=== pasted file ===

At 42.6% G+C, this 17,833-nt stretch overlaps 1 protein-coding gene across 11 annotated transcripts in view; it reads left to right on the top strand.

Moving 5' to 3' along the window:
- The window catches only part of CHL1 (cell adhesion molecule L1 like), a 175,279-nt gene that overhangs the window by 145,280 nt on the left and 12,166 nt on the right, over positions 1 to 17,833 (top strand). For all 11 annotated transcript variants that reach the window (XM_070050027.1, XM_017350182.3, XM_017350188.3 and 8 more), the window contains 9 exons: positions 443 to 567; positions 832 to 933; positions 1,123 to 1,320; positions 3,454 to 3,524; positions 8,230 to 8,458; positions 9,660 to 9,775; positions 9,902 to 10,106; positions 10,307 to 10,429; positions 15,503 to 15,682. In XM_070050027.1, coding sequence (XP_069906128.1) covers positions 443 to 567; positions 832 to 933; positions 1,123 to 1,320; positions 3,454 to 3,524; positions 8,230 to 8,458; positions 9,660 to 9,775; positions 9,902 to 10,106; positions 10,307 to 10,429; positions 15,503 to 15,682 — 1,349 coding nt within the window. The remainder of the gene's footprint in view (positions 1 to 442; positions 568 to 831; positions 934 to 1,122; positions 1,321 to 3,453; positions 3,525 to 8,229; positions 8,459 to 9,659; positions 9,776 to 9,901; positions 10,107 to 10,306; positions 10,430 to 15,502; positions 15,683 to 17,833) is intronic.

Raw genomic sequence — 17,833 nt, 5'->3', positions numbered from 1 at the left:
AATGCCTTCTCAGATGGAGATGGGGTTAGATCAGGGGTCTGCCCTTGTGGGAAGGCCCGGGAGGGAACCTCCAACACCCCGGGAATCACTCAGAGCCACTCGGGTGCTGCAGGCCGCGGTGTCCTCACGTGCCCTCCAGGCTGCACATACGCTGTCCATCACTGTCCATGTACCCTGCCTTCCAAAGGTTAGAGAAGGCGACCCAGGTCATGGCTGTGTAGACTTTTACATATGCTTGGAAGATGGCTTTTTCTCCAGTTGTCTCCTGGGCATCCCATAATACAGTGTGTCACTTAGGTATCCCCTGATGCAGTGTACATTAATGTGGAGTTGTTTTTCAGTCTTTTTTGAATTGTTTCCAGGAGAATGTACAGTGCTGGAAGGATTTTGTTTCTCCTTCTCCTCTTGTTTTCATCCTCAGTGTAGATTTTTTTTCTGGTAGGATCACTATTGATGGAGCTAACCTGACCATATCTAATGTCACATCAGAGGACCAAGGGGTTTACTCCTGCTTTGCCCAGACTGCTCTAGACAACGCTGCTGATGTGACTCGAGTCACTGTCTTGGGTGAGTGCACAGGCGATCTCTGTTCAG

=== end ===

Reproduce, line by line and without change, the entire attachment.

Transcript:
At 42.6% G+C, this 17,833-nt stretch overlaps 1 protein-coding gene across 11 annotated transcripts in view; it reads left to right on the top strand.

Moving 5' to 3' along the window:
- The window catches only part of CHL1 (cell adhesion molecule L1 like), a 175,279-nt gene that overhangs the window by 145,280 nt on the left and 12,166 nt on the right, over positions 1 to 17,833 (top strand). For all 11 annotated transcript variants that reach the window (XM_070050027.1, XM_017350182.3, XM_017350188.3 and 8 more), the window contains 9 exons: positions 443 to 567; positions 832 to 933; positions 1,123 to 1,320; positions 3,454 to 3,524; positions 8,230 to 8,458; positions 9,660 to 9,775; positions 9,902 to 10,106; positions 10,307 to 10,429; positions 15,503 to 15,682. In XM_070050027.1, coding sequence (XP_069906128.1) covers positions 443 to 567; positions 832 to 933; positions 1,123 to 1,320; positions 3,454 to 3,524; positions 8,230 to 8,458; positions 9,660 to 9,775; positions 9,902 to 10,106; positions 10,307 to 10,429; positions 15,503 to 15,682 — 1,349 coding nt within the window. The remainder of the gene's footprint in view (positions 1 to 442; positions 568 to 831; positions 934 to 1,122; positions 1,321 to 3,453; positions 3,525 to 8,229; positions 8,459 to 9,659; positions 9,776 to 9,901; positions 10,107 to 10,306; positions 10,430 to 15,502; positions 15,683 to 17,833) is intronic.

Raw genomic sequence — 17,833 nt, 5'->3', positions numbered from 1 at the left:
AATGCCTTCTCAGATGGAGATGGGGTTAGATCAGGGGTCTGCCCTTGTGGGAAGGCCCGGGAGGGAACCTCCAACACCCCGGGAATCACTCAGAGCCACTCGGGTGCTGCAGGCCGCGGTGTCCTCACGTGCCCTCCAGGCTGCACATACGCTGTCCATCACTGTCCATGTACCCTGCCTTCCAAAGGTTAGAGAAGGCGACCCAGGTCATGGCTGTGTAGACTTTTACATATGCTTGGAAGATGGCTTTTTCTCCAGTTGTCTCCTGGGCATCCCATAATACAGTGTGTCACTTAGGTATCCCCTGATGCAGTGTACATTAATGTGGAGTTGTTTTTCAGTCTTTTTTGAATTGTTTCCAGGAGAATGTACAGTGCTGGAAGGATTTTGTTTCTCCTTCTCCTCTTGTTTTCATCCTCAGTGTAGATTTTTTTTCTGGTAGGATCACTATTGATGGAGCTAACCTGACCATATCTAATGTCACATCAGAGGACCAAGGGGTTTACTCCTGCTTTGCCCAGACTGCTCTAGACAACGCTGCTGATGTGACTCGAGTCACTGTCTTGGGTGAGTGCACAGGCGATCTCTGTTCAG